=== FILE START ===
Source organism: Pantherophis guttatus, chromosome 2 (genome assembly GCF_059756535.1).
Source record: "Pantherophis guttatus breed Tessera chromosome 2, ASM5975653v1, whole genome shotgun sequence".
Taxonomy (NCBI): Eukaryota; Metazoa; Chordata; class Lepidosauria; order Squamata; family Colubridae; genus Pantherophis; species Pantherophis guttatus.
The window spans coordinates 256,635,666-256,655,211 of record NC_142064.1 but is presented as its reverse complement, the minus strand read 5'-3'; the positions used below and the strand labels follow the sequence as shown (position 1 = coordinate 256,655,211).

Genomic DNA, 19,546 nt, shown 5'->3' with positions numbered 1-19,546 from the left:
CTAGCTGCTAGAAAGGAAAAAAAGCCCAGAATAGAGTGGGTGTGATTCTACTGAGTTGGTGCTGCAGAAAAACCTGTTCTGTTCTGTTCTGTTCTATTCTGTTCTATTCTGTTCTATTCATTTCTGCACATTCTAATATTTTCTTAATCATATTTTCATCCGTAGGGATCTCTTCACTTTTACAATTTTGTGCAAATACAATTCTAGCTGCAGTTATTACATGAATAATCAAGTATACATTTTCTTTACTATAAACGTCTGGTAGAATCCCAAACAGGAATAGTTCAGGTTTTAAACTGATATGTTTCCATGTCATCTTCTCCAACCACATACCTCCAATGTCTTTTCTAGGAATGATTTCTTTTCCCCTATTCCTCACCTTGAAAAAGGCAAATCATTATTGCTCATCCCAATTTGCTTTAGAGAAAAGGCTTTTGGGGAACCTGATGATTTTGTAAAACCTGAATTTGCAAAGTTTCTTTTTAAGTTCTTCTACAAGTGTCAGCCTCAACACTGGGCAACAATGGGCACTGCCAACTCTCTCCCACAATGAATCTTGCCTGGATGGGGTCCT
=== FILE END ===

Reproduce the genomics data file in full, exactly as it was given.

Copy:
Source organism: Pantherophis guttatus, chromosome 2 (genome assembly GCF_059756535.1).
Source record: "Pantherophis guttatus breed Tessera chromosome 2, ASM5975653v1, whole genome shotgun sequence".
Taxonomy (NCBI): Eukaryota; Metazoa; Chordata; class Lepidosauria; order Squamata; family Colubridae; genus Pantherophis; species Pantherophis guttatus.
The window spans coordinates 256,635,666-256,655,211 of record NC_142064.1 but is presented as its reverse complement, the minus strand read 5'-3'; the positions used below and the strand labels follow the sequence as shown (position 1 = coordinate 256,655,211).

Genomic DNA, 19,546 nt, shown 5'->3' with positions numbered 1-19,546 from the left:
CTAGCTGCTAGAAAGGAAAAAAAGCCCAGAATAGAGTGGGTGTGATTCTACTGAGTTGGTGCTGCAGAAAAACCTGTTCTGTTCTGTTCTGTTCTATTCTGTTCTATTCTGTTCTATTCATTTCTGCACATTCTAATATTTTCTTAATCATATTTTCATCCGTAGGGATCTCTTCACTTTTACAATTTTGTGCAAATACAATTCTAGCTGCAGTTATTACATGAATAATCAAGTATACATTTTCTTTACTATAAACGTCTGGTAGAATCCCAAACAGGAATAGTTCAGGTTTTAAACTGATATGTTTCCATGTCATCTTCTCCAACCACATACCTCCAATGTCTTTTCTAGGAATGATTTCTTTTCCCCTATTCCTCACCTTGAAAAAGGCAAATCATTATTGCTCATCCCAATTTGCTTTAGAGAAAAGGCTTTTGGGGAACCTGATGATTTTGTAAAACCTGAATTTGCAAAGTTTCTTTTTAAGTTCTTCTACAAGTGTCAGCCTCAACACTGGGCAACAATGGGCACTGCCAACTCTCTCCCACAATGAATCTTGCCTGGATGGGGTCCT